Clock Widget Project
In my last post about inertia I mentioned that I had started to take a look at Android App Widgets. I’ve long had the idea that it would be interesting to create a widget capable of consuming themes for MacSlow’s Cairo Clock project. This very cool analog clock uses a set of SVG graphics to theme the clock in such a way that it can be scaled to various sizes. While I’m not there quite yet, the ultimate goal is that the widget is capable of rendering all of the themes found at gnome-look.org.
This screen capture from the emulator shows multiple live instances of the widget running simultaneously with many different themes. I would not suggest that anyone actually do this do the amount of memory required, however it shows the power of the themes.
Getting to this point has been an interesting process, as the Android widget support definitely makes this type of widget somewhat difficult to build.
AndEngine SVG Support
I’ve had this idea for quite some time. What helped me move forward was the addition of SVG support to AndEngine. Thanks to Nicolas Gramlich yet again for his excellent engine. I’ve found a few glitches along the way that I’ve started to submit patches to the project to correct, but as always his code works amazingly well.
As I mentioned in my inertia post, the standard Android widgets model is really more of a “pull” model versus a “push” model. The widget provider definition file (in XML) specifies the frequency that the Android framework will call the widget’s update functionality:
However, no matter what is specified for this value, Android limits the update frequency to no more than once every 30 minutes to avoid the battery drain associated with executing code too often. Thus, it is necessary to push changes to the widget based on our own schedule to make sure the clock is updated every minute.
My initial implementation used Java’s Timer and TimerTask to do these updates. Looking at the framework’s analog clock implementation, I discovered Android’s time-related broadcast messages:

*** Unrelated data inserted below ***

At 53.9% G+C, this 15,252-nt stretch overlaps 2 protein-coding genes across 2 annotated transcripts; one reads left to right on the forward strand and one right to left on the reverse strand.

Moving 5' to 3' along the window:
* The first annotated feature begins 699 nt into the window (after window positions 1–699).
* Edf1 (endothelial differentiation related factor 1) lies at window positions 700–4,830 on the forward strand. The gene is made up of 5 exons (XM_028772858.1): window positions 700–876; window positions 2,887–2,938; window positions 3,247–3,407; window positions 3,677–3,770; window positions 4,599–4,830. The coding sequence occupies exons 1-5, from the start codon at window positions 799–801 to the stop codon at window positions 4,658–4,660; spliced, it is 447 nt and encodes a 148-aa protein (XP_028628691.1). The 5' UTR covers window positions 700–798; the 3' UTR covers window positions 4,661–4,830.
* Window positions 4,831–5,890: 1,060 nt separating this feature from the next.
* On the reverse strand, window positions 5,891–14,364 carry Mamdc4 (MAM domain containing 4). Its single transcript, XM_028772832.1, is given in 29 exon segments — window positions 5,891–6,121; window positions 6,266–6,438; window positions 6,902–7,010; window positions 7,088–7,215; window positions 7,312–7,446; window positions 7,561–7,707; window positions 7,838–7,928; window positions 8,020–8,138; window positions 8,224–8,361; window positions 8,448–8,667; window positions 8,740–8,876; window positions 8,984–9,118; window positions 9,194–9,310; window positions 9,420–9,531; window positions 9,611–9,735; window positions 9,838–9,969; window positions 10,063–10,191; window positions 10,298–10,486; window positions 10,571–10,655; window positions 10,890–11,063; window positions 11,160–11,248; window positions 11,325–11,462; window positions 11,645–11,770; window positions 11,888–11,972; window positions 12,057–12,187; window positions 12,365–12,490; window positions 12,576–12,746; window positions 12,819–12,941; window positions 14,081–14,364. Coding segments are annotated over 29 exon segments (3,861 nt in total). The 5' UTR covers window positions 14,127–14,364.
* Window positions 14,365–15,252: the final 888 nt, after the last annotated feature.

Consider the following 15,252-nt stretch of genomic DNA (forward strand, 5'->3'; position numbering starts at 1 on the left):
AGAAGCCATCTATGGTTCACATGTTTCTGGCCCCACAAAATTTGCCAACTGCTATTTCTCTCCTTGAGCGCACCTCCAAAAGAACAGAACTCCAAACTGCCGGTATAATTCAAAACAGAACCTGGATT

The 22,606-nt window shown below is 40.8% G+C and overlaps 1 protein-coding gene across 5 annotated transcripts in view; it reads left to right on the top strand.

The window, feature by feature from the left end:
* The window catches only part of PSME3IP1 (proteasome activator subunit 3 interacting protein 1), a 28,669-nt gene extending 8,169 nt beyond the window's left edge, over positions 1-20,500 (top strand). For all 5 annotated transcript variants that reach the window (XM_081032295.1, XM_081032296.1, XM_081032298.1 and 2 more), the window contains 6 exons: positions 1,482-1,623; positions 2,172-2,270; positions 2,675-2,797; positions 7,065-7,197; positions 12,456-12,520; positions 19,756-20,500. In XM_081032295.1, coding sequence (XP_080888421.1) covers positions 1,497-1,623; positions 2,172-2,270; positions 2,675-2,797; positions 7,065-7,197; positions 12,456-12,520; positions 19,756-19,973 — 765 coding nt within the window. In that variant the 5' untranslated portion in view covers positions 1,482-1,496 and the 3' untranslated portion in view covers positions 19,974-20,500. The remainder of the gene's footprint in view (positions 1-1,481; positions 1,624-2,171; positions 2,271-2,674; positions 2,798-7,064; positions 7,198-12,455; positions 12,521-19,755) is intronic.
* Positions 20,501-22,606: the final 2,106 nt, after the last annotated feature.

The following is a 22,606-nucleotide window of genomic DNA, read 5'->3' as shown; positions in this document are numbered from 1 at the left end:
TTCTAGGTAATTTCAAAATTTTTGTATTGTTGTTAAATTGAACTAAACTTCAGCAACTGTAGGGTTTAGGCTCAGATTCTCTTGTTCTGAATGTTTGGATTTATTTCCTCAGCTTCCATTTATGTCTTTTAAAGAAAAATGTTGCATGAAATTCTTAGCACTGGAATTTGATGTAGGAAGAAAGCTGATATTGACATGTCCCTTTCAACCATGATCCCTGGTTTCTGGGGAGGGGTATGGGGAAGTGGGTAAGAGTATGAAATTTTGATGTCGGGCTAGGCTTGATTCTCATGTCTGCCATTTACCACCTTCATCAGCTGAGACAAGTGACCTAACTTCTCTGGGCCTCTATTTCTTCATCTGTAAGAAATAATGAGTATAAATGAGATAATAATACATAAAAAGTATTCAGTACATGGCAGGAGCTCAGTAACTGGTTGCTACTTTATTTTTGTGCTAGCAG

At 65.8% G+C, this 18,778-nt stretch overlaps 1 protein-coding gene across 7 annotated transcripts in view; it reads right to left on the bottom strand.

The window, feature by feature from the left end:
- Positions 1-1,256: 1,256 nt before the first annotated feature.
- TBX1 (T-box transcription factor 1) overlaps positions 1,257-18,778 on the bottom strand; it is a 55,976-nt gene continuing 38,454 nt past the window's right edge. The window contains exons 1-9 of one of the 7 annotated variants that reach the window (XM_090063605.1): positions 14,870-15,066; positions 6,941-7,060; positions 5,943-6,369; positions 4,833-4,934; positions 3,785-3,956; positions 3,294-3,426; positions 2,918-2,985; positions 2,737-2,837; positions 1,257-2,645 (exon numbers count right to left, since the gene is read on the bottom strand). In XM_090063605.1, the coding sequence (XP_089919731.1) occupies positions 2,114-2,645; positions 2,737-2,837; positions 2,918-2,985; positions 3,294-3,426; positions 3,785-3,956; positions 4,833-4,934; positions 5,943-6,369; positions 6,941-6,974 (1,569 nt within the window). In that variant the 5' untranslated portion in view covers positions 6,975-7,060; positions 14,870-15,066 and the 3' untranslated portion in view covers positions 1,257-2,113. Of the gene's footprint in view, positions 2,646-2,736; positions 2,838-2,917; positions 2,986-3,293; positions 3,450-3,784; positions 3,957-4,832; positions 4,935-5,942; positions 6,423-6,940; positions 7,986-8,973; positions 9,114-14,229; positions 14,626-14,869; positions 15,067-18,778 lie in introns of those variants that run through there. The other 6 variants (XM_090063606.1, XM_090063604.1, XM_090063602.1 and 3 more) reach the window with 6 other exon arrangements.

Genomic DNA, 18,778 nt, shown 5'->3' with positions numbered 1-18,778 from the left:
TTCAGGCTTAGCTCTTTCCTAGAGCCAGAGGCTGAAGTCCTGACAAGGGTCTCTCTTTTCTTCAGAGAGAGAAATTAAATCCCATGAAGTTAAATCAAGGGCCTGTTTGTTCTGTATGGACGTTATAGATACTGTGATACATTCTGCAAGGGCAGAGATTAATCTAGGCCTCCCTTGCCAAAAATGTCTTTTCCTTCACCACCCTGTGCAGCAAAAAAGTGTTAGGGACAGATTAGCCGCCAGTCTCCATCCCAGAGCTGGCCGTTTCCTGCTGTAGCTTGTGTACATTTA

Using these broadcast messages is a vast improvement over maintaining my own timer threads for this functionality. However, since a widget is nothing more than a fancy broadcast receiver, it is necessary to spin up a separate service to register a broadcast receiver for these messages. On reception of one of these messages, each clock instance is updated to match the current time. This update generates a properly sized bitmap that is pushed to the widget instance:
RemoteViews views = new RemoteViews(context.getPackageName(), R.layout.main); views.setImageViewBitmap(R.id.imageview, bitmap); appWidgetManager.updateAppWidget(instanceIdentifier, views);
It’s important to note that there is also an updateAppWidget method call that accepts an instance of android.content.ComponentName. Using this method will update all instances for the specified provider with the bitmap. It took a bit to figure out why all of my clock instances were showing the same theme until I realized it was due to using the wrong method.
Improving Battery Performance
Given that this widget is controlling updates rather than allowing the framework to do the job, my primary concern is in terms of performance. Android devices are notorious for poor battery life, however it does seem that it is primarily due to background applications. I’ve done a couple of things thus far to attempt to minimize battery usage.
No Seconds Hand
At least at the moment, the widget removes the seconds hand to avoid pushing more updates to the screen than necessary. Assuming that Android wants to limit updates to once every 30 minutes, the widget is already pushing updates 30 times more often than the framework would like. Multiplying that yet again by 60 seconds seems like a bit too much. In the future, I may consider allowing the user to enable the seconds hands with proper warnings attached.
Manage Broadcast Receiver Messages
An unfortunate side effect of the way that widgets work is that it does not appear to be possible for a widget to determine if it is actually being displayed. If a widget is placed on screen 1, but the user is currently viewing screen 2, there is really no reason to update the widget. With that said, the implementation can still be smart about updates. The service alters the messages it listens for based on the status of the screen:
- Screen Off
- Screen On
After the user has cleared the lock screen (ACTION_USER_PRESENT), the widget registers to hear time updates as well as the screen turning off. Once the screen turns off, the widget stops listening for time updates and switches to listening for user presence. This lowers the update frequency for the widgets when there is no chance that they will actually be visible to the user.
This project has a chance of being something that I can complete and that others might be interested in actually using. I’m considering whether I want to submit this to the Android Market when it is a bit further along. If I do, I will have to decide whether or not I would charge for it which implies a certain level of required support. Either way, I’m not at the point of releasing any significant amount of source code until I decide what to do with this project.